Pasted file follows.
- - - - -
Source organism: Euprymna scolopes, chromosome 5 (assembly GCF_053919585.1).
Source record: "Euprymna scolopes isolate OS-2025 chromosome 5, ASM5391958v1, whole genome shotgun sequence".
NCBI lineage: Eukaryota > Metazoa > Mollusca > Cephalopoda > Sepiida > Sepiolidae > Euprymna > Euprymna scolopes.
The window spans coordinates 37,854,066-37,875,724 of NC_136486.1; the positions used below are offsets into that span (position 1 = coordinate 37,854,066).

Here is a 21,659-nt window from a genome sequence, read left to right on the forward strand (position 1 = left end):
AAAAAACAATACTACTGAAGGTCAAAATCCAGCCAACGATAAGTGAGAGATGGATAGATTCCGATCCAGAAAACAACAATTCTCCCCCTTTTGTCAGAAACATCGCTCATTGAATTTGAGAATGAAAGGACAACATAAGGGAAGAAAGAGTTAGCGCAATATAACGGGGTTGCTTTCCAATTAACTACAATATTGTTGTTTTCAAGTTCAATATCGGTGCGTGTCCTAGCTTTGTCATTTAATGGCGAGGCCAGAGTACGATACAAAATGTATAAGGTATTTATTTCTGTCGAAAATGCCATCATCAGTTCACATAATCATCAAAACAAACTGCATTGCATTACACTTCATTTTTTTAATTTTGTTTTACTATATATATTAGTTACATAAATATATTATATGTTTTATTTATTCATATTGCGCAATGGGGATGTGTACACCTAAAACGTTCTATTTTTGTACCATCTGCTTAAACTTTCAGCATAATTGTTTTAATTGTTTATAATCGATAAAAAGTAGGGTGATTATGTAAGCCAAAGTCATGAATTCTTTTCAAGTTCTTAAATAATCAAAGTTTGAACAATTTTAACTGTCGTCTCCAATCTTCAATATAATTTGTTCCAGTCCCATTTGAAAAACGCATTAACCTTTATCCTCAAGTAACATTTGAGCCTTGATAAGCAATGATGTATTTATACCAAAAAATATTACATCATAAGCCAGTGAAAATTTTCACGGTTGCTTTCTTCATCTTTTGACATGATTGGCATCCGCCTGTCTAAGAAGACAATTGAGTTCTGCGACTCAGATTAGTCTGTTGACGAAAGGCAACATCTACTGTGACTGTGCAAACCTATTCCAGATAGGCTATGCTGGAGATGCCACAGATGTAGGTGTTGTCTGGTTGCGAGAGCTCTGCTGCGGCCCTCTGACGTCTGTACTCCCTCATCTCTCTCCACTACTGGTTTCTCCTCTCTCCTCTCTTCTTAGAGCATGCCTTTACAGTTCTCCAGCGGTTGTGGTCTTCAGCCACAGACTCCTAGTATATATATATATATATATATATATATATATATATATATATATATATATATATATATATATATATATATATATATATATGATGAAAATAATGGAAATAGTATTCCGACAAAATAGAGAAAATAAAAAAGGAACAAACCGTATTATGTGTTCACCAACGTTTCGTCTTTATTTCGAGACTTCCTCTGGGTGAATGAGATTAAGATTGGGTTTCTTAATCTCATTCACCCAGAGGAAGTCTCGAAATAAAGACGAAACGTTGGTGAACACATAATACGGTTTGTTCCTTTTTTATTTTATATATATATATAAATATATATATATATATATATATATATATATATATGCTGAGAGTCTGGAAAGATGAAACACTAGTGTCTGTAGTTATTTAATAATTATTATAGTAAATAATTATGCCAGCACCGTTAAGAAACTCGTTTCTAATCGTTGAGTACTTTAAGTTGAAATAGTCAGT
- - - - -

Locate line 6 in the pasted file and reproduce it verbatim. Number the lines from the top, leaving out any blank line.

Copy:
AAAAAACAATACTACTGAAGGTCAAAATCCAGCCAACGATAAGTGAGAGATGGATAGATTCCGATCCAGAAAACAACAATTCTCCCCCTTTTGTCAGAAACATCGCTCATTGAATTTGAGAATGAAAGGACAACATAAGGGAAGAAAGAGTTAGCGCAATATAACGGGGTTGCTTTCCAATTAACTACAATATTGTTGTTTTCAAGTTCAATATCGGTGCGTGTCCTAGCTTTGTCATTTAATGGCGAGGCCAGAGTACGATACAAAATGTATAAGGTATTTATTTCTGTCGAAAATGCCATCATCAGTTCACATAATCATCAAAACAAACTGCATTGCATTACACTTCATTTTTTTAATTTTGTTTTACTATATATATTAGTTACATAAATATATTATATGTTTTATTTATTCATATTGCGCAATGGGGATGTGTACACCTAAAACGTTCTATTTTTGTACCATCTGCTTAAACTTTCAGCATAATTGTTTTAATTGTTTATAATCGATAAAAAGTAGGGTGATTATGTAAGCCAAAGTCATGAATTCTTTTCAAGTTCTTAAATAATCAAAGTTTGAACAATTTTAACTGTCGTCTCCAATCTTCAATATAATTTGTTCCAGTCCCATTTGAAAAACGCATTAACCTTTATCCTCAAGTAACATTTGAGCCTTGATAAGCAATGATGTATTTATACCAAAAAATATTACATCATAAGCCAGTGAAAATTTTCACGGTTGCTTTCTTCATCTTTTGACATGATTGGCATCCGCCTGTCTAAGAAGACAATTGAGTTCTGCGACTCAGATTAGTCTGTTGACGAAAGGCAACATCTACTGTGACTGTGCAAACCTATTCCAGATAGGCTATGCTGGAGATGCCACAGATGTAGGTGTTGTCTGGTTGCGAGAGCTCTGCTGCGGCCCTCTGACGTCTGTACTCCCTCATCTCTCTCCACTACTGGTTTCTCCTCTCTCCTCTCTTCTTAGAGCATGCCTTTACAGTTCTCCAGCGGTTGTGGTCTTCAGCCACAGACTCCTAGTATATATATATATATATATATATATATATATATATATATATATATATATATATATATATATATATATATATATATATATGATGAAAATAATGGAAATAGTATTCCGACAAAATAGAGAAAATAAAAAAGGAACAAACCGTATTATGTGTTCACCAACGTTTCGTCTTTATTTCGAGACTTCCTCTGGGTGAATGAGATTAAGATTGGGTTTCTTAATCTCATTCACCCAGAGGAAGTCTCGAAATAAAGACGAAACGTTGGTGAACACATAATACGGTTTGTTCCTTTTTTATTTTATATATATATATAAATATATATATATATATATATATATATATATATATGCTGAGAGTCTGGAAAGATGAAACACTAGTGTCTGTAGTTATTTAATAATTATTATAGTAAATAATTATGCCAGCACCGTTAAGAAACTCGTTTCTAATCGTTGAGTACTTTAAGTTGAAATAGTCAGT